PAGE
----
It is with sadness that we record the passing of Mr. Allen Nussbaum. We extend heartfelt sympathy to his wife Miriam, and to their children and grandchildren. On a personal note, Allen was our mehutan, father of our son-in-law Dr. James Nussbaum. We valued our friendship with Allen, and shared many happy occasions over the years. May his memory be a source of strength, blessing and happiness to his family in the months and years ahead.
Amar Rav Pappa: Agra devei tammaya shetikutah (Berakhot 6b) Rav Pappa said: The reward of attending a house of mourning is—silence.
At times of great sadness, words suddenly become inadequate. Although we try to console mourners with reminiscences of the deceased, silence is in fact the most powerful response. Mourners need time, quietly and deeply, to ponder the mysteries of life and death; to absorb the loss they have suffered; to adjust to life without a dearly loved part of their lives. In spite of all the words in a house of mourning, the ultimate expression of grief is—silence.
The Gaonim had a textual variant of Rav Pappa’s statement. Instead of bei tammaya, they read bei ta’ama. The place of mourning was described as the “house of reasoning.” While silence is the most eloquent expression of our grief, yet we want to try to understand what has transpired. Grief is not just in the domain of the heart, but is also in the domain of our minds. As we think about the life of the deceased, we contemplate the reasons that the person was so important to us.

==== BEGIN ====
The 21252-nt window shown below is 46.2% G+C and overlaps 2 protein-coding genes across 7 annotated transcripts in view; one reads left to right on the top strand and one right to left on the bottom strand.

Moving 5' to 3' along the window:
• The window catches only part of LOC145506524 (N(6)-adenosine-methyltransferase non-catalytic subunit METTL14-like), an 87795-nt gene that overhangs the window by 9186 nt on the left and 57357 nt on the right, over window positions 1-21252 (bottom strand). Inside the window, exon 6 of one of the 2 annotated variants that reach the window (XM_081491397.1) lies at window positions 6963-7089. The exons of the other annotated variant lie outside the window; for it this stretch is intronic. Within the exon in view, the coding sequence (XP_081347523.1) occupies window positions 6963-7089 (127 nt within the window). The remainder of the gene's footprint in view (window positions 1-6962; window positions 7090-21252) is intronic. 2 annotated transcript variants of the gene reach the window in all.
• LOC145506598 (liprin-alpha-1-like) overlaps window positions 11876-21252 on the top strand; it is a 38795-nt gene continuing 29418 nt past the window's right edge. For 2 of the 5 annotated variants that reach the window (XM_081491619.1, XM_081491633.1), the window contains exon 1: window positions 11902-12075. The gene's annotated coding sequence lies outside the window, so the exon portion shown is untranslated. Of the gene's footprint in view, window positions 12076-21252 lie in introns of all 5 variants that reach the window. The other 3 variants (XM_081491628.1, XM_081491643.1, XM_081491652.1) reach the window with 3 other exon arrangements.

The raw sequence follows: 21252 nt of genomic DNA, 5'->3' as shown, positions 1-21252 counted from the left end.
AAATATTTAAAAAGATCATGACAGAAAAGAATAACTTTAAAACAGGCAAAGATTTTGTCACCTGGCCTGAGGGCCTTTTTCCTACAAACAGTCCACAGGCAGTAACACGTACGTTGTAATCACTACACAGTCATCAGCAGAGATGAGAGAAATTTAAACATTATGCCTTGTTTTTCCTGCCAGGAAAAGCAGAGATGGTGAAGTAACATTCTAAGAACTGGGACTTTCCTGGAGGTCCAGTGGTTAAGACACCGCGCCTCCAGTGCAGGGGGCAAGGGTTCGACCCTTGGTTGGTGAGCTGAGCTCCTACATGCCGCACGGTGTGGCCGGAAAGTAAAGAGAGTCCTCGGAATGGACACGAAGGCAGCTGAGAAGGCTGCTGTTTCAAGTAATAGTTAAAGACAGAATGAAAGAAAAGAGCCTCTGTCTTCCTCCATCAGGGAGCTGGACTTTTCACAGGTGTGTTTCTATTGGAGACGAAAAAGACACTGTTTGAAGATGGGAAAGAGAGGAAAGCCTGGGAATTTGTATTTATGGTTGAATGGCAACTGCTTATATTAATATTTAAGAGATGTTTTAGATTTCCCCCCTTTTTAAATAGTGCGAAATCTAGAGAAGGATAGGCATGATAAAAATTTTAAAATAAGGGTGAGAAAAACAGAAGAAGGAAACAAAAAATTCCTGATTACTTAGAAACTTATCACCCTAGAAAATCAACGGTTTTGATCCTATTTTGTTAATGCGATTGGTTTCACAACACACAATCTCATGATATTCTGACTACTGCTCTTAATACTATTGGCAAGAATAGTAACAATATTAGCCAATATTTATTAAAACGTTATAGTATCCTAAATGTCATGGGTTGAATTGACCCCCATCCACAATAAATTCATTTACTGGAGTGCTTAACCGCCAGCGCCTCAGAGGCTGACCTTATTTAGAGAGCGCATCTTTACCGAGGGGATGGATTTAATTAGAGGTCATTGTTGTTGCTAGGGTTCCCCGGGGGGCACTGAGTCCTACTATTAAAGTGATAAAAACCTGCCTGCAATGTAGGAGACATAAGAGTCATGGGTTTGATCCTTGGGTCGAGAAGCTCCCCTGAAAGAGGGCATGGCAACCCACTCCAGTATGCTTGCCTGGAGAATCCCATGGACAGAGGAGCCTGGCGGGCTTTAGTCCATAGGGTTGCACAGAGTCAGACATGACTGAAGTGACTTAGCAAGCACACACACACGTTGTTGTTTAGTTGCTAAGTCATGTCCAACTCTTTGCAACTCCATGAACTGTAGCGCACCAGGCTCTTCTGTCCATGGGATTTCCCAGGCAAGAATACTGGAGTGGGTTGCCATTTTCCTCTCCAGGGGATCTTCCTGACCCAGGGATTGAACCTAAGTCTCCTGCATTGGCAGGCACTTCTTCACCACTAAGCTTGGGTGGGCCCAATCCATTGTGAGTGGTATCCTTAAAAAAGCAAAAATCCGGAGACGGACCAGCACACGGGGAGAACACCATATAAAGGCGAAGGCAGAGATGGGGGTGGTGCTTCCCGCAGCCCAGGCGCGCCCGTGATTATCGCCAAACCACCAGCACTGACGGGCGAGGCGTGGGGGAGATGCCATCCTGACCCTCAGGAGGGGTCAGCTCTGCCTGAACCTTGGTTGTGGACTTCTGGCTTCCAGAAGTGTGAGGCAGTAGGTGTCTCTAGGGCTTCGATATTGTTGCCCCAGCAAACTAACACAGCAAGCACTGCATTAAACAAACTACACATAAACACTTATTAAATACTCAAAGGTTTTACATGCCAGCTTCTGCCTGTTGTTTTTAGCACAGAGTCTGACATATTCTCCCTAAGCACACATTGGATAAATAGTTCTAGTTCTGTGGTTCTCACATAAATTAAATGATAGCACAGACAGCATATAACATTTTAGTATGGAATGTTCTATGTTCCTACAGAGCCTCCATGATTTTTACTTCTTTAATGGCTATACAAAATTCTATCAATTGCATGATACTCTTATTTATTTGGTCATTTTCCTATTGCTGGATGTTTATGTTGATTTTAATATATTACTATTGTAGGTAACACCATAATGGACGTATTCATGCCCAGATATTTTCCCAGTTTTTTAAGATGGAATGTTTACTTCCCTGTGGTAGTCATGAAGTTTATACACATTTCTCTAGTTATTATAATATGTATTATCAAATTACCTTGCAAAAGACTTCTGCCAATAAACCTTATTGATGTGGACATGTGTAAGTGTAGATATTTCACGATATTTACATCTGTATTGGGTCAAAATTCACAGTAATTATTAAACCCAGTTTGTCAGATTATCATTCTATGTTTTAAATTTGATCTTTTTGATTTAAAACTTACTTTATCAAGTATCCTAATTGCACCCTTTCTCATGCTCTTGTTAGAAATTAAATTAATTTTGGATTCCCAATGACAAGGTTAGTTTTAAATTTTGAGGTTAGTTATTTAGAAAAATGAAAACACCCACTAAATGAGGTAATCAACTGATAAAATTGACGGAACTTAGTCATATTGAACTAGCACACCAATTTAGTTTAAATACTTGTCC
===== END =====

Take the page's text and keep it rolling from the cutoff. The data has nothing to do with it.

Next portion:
With the passing of Allen Nussbaum, our families and communities have lost a prince of the Jewish people. Allen was a quiet, unostentatious person; he appreciated the meaning of silence. But he was also a thinking man and a thoughtful man; he appreciated the value of faith and reason.
Rabbi Joseph B. Soloveitchik spoke and wrote about the masorah community, that select group of Jews in each generation for whom transmitting Torah is the central value of life. Members of the masorah community draw on the traditions of the previous generations, teach the present generation, and plan for the future generations. They are ready to make every sacrifice for the sake of Torah. Members of the masorah community are part of a unique group founded by Moses and continuing into Messianic times. “The masorah community cuts across the centuries, indeed millennia, of calendaric time and unites those who already played their part, delivered their message, acquired fame, and withdrew from the covenantal stage quietly and humbly, with those who have not yet been given the opportunity to appear on the covenantal stage and who wait for their turn in the anonymity of the ‘about to be’” (The Lonely Man of Faith,” p. 47).
Allen Nussbaum was an exemplar of the masorah community. He and his beloved wife Miriam, may she live and be well, raised a family of children and grandchildren dedicated to Torah. They made many sacrifices, they devoted themselves tirelessly—they transmitted Torah to their family in a beautiful way. Allen was a proud bearer of the German-Jewish tradition, and he conveyed that pride to his children and grandchildren.